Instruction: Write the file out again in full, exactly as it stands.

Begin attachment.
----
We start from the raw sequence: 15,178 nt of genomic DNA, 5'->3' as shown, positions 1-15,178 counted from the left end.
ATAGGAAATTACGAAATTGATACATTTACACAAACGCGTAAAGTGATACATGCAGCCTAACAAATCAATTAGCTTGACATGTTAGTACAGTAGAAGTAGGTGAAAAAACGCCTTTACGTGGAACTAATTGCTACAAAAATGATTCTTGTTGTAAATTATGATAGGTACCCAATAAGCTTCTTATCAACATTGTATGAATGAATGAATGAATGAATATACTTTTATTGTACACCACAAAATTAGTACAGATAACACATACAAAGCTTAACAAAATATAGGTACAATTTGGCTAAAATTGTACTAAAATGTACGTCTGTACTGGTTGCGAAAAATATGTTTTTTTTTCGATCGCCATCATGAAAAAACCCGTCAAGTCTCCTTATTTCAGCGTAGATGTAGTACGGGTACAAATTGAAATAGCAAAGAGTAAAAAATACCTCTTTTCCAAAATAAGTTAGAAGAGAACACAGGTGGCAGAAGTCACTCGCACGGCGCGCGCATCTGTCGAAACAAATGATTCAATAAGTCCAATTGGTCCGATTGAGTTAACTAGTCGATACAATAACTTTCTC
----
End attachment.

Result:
We start from the raw sequence: 15,178 nt of genomic DNA, 5'->3' as shown, positions 1-15,178 counted from the left end.
ATAGGAAATTACGAAATTGATACATTTACACAAACGCGTAAAGTGATACATGCAGCCTAACAAATCAATTAGCTTGACATGTTAGTACAGTAGAAGTAGGTGAAAAAACGCCTTTACGTGGAACTAATTGCTACAAAAATGATTCTTGTTGTAAATTATGATAGGTACCCAATAAGCTTCTTATCAACATTGTATGAATGAATGAATGAATGAATATACTTTTATTGTACACCACAAAATTAGTACAGATAACACATACAAAGCTTAACAAAATATAGGTACAATTTGGCTAAAATTGTACTAAAATGTACGTCTGTACTGGTTGCGAAAAATATGTTTTTTTTTCGATCGCCATCATGAAAAAACCCGTCAAGTCTCCTTATTTCAGCGTAGATGTAGTACGGGTACAAATTGAAATAGCAAAGAGTAAAAAATACCTCTTTTCCAAAATAAGTTAGAAGAGAACACAGGTGGCAGAAGTCACTCGCACGGCGCGCGCATCTGTCGAAACAAATGATTCAATAAGTCCAATTGGTCCGATTGAGTTAACTAGTCGATACAATAACTTTCTC